The Matrix of Political Mischief
In our concern with political mischief in American election campaigns, we need first to understand the universe in which the florid accusations and deceptions and chicanery go on. And, in order to realize that mischief in elections is as old as elections, we must know something of the history of both.
Suppose a time machine delivered John Adams, Thomas Jefferson, Andrew Jackson, Abraham Lincoln, and Teddy Roosevelt to your family room some October evening in an even-numbered year. Vitriolic campaign commercials are blaring from the TV.
Your visitors marvel at the black box, but all of them grasp instantly what is going on. Every one of them has been there before.
The substance of campaign propaganda--advocacy and attack--has not changed in centuries. Campaign advertising is among the artifacts that survived the extinction of Pompeii in A.D. 79. But the environment in which election campaigns are conducted--number of offices to be filled, qualifications for office, the process of selecting candidates, frequency of elections, scope of the franchise, mechanics of voting and counting, and so on--has changed more or less continuously throughout American history. Every such change necessarily affected various aspects of the electoral system, including the campaign itself. Meanwhile, the march of technology has worked its effects on each of these elements, most of all on the means of disseminating campaign arguments.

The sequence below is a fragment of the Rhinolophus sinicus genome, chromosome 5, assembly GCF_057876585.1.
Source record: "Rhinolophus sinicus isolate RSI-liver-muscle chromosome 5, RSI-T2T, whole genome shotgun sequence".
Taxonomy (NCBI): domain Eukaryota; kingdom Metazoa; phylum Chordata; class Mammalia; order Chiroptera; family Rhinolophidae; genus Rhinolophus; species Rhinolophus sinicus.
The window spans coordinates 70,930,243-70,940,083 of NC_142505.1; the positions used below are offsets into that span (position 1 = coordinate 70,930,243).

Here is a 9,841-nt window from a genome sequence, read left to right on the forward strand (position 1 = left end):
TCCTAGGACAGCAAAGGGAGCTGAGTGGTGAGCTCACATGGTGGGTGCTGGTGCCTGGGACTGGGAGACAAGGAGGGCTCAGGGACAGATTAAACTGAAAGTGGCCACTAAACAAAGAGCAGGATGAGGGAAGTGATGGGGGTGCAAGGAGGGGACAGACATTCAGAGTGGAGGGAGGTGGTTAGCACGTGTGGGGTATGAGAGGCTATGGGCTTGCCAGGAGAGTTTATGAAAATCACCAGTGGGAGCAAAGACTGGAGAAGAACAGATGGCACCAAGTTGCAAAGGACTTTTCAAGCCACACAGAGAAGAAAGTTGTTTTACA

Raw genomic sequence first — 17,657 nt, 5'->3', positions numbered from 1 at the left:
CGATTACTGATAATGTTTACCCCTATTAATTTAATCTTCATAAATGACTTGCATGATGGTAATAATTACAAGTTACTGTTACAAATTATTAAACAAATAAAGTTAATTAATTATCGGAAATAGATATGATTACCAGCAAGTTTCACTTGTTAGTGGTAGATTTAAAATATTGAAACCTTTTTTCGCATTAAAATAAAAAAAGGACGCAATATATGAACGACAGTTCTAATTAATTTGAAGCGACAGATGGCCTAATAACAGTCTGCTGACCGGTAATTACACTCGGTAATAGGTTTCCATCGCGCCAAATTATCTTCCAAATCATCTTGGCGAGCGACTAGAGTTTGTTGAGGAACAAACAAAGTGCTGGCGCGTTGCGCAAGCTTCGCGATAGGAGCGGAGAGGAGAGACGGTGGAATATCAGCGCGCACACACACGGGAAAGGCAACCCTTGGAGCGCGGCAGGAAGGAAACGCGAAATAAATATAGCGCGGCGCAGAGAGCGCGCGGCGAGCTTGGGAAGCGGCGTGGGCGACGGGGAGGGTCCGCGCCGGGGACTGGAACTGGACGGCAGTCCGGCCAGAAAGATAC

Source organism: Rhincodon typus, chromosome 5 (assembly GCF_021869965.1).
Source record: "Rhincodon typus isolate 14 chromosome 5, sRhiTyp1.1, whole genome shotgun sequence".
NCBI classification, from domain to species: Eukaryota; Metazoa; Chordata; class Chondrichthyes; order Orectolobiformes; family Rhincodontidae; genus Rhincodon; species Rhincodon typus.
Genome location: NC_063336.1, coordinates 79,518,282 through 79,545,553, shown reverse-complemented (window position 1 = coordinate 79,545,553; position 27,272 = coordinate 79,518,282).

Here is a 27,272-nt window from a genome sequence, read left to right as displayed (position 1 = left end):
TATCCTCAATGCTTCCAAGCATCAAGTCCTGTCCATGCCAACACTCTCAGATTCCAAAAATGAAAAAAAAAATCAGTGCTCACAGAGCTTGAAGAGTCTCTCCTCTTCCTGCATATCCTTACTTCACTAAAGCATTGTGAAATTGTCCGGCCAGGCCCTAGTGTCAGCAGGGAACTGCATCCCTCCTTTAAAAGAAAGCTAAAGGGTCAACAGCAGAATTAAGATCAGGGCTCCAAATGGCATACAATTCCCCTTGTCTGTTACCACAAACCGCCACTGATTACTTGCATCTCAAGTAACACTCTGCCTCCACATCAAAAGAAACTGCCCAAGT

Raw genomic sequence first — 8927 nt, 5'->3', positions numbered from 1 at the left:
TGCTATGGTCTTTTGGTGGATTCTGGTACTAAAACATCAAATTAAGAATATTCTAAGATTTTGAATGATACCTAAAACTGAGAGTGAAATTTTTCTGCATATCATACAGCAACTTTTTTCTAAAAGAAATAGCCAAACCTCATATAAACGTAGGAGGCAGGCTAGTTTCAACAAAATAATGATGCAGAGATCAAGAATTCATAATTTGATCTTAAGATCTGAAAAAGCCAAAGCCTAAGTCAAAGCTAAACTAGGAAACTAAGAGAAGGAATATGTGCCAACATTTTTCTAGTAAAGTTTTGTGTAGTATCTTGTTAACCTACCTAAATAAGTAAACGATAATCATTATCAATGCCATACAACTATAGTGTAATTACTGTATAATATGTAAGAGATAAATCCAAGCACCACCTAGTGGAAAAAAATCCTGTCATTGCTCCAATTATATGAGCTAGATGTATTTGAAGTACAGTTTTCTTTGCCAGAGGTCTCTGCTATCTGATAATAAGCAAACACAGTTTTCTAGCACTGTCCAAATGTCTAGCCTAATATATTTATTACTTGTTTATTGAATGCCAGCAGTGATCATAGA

The three chapters of Part I will consider the origins and evolution of these principal elements of electioneering: the selection of candidates and the role of the party in it (Chapter 1); the development of the election campaign and campaign management and marketing (Chapter 2); and drawing attention to the deficiencies of opposition candidates, that is, negative campaigning (Chapter 3).